Over the course of the next six weeks, GSI filed a motion for summary judgment and a motion to implead a third party defendant, and Ehleiter filed a motion to amend his complaint to include a claim for punitive damages against GSI. All three motions had been fully briefed and were pending decision by the Superior Court when, on February 17, 2005, the final day for filing motions and only one day before the parties' joint final pretrial statement and proposed jury instructions were due, GSI filed a motion to stay the case pending arbitration pursuant to Section 3 of the Federal Arbitration Act, 9 U.S.C. § 3. In

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its motion, GSI asserted, for the first time, that, as an affiliated company of TBVI, it was entitled to have the dispute arbitrated pursuant to the arbitration provisions in the Agreement entered into by Ehleiter and TBVI. Under the terms of that Agreement, Ehleiter agreed to arbitrate, inter alia, all claims against "affiliated companies" of TBVI arising from his employment.

In response, Ehleiter contended that GSI was not entitled to invoke the arbitration provisions of the Agreement because it was not an "affiliated company" of TBVI and that, in any event, GSI had waived whatever arbitration rights it had under the Agreement by actively litigating the matter for nearly four years. Over GSI's objections, the Superior Court concluded that the question whether GSI had waived any arbitration rights it had under the Agreement was for the court, rather than an arbitrator, to decide. Without resolving whether GSI was an "affiliate" of TBVI under the Agreement, the Superior Court denied GSI's motion, agreeing with Ehleiter that GSI had waived any right it had to arbitration by actively litigating the case.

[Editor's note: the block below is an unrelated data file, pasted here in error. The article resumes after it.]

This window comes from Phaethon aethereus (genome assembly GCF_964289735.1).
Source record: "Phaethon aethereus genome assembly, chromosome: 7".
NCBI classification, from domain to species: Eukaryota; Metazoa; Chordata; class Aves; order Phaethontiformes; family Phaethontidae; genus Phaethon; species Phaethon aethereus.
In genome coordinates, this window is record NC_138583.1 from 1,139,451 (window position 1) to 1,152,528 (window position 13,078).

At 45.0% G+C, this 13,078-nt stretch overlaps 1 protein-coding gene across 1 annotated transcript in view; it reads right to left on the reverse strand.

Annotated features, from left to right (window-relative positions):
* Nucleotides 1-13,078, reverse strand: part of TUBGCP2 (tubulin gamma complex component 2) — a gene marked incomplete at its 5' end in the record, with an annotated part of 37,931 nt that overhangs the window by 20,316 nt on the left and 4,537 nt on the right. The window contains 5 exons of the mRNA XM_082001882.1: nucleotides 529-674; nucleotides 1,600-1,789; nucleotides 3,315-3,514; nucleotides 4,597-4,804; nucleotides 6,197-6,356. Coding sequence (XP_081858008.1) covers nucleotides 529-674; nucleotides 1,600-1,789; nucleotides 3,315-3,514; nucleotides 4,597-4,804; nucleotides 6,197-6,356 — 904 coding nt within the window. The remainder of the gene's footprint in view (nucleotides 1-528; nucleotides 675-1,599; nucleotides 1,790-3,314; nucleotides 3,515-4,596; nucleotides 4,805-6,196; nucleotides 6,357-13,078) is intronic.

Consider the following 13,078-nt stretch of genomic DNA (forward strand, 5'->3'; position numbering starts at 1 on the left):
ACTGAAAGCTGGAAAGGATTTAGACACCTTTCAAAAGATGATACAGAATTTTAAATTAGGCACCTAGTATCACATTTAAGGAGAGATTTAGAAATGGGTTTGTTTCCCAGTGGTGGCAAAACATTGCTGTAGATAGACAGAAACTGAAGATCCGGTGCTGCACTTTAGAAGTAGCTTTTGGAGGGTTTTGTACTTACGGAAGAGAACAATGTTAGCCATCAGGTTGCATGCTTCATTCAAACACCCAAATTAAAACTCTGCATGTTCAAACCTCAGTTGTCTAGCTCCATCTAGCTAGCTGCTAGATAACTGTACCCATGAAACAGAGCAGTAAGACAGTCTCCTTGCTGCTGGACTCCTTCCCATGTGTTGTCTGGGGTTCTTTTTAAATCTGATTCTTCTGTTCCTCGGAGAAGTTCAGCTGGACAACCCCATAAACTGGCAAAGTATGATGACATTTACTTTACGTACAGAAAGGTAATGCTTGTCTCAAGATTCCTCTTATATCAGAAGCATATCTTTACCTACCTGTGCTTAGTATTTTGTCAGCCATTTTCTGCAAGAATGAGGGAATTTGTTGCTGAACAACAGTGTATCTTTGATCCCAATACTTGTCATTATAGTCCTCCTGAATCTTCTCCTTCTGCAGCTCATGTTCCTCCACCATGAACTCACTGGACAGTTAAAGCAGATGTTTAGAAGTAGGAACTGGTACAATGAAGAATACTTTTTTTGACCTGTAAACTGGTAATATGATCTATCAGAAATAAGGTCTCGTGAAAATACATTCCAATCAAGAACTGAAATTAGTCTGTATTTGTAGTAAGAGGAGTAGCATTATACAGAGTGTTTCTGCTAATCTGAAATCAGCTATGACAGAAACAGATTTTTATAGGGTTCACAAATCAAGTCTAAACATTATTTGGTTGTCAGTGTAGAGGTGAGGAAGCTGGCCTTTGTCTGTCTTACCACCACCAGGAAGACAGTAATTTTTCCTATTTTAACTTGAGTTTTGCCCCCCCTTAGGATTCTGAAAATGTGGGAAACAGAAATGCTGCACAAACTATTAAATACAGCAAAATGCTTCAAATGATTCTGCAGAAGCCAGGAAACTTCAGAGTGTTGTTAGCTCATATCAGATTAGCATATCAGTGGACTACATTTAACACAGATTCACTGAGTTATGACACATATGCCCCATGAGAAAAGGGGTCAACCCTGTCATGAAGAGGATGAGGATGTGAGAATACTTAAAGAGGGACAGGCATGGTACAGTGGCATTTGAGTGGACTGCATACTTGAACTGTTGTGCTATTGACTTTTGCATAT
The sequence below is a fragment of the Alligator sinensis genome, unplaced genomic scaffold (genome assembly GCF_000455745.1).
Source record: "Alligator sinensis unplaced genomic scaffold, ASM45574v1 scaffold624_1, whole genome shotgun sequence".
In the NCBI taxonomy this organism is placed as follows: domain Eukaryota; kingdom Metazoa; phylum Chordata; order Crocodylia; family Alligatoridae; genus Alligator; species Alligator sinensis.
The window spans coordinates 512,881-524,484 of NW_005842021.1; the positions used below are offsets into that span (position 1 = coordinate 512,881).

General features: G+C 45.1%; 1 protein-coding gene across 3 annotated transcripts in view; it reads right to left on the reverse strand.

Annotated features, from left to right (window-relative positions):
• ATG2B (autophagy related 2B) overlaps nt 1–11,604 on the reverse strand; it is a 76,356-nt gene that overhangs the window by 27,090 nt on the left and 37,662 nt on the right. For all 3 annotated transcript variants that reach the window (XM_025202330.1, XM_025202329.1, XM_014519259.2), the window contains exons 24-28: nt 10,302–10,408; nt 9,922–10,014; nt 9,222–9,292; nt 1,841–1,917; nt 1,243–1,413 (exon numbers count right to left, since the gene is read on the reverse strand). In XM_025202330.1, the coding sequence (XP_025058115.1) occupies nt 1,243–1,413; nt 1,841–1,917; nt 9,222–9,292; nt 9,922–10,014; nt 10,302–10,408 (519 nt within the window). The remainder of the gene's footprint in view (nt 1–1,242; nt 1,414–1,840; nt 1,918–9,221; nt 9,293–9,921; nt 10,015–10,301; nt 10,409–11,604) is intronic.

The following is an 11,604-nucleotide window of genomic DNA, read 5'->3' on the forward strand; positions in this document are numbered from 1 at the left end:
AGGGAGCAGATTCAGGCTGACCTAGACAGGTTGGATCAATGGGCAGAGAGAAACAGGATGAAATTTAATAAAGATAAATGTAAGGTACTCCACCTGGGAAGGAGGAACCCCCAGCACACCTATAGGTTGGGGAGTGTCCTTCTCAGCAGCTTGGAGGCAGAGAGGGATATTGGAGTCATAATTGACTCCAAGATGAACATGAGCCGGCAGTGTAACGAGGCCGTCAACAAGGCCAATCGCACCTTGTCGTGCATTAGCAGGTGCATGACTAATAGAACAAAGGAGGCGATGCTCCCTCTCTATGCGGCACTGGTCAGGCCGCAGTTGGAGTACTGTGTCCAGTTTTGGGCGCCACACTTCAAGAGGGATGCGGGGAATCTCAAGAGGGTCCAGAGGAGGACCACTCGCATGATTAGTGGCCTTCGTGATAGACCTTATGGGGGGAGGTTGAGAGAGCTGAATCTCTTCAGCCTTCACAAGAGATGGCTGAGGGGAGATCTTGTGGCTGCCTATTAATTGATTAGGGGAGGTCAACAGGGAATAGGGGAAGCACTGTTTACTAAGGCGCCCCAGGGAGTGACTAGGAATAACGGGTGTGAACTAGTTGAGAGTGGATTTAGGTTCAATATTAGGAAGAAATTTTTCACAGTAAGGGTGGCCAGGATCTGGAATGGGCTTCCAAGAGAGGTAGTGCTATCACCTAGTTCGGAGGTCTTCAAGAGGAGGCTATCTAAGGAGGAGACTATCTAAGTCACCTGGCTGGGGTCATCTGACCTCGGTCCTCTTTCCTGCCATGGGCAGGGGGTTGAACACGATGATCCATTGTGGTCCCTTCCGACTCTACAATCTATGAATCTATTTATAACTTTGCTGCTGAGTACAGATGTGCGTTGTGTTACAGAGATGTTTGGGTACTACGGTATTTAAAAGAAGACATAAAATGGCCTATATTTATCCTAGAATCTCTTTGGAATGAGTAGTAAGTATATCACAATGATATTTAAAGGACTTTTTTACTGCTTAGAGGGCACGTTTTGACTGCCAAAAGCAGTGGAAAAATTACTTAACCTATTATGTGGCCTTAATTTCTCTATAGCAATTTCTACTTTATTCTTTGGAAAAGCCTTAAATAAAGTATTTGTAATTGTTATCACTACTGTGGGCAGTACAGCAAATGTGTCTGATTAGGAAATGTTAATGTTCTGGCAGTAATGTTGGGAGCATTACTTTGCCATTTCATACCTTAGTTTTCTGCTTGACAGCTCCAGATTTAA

GSI appealed the Superior Court's decision to the Appellate Division, and the Appellate Division affirmed. GSI timely filed this appeal, and we thereafter granted GSI's emergency motion to stay the proceedings in the Superior Court pending our resolution of the appeal.

II.

Although the parties have not raised the issue, a court of appeals has both the inherent authority and a continuing obligation to assess whether it has jurisdiction over a case or controversy before rendering a decision on the merits. Lazy Oil Co. v. Witco Corp., 166 F.3d 581, 585 (3d Cir.1999); Shendock v. Director, Office of Workers' Compensation Programs, 893 F.2d 1458, 1461 (3d Cir.1990) (en banc). We must therefore determine as a threshold matter whether we have jurisdiction to consider the merits of this appeal from an order of the Appellate Division affirming the Superior Court's interlocutory order denying a motion to stay the court proceedings before it pending arbitration. As a predicate to that determination, we inquire also into the jurisdiction of the Appellate Division to review the Superior Court's interlocutory order. We conclude that Section 16(a)(1)(A) of the FAA conferred appellate jurisdiction on both courts. 9 U.S.C. § 16(a)(1)(A).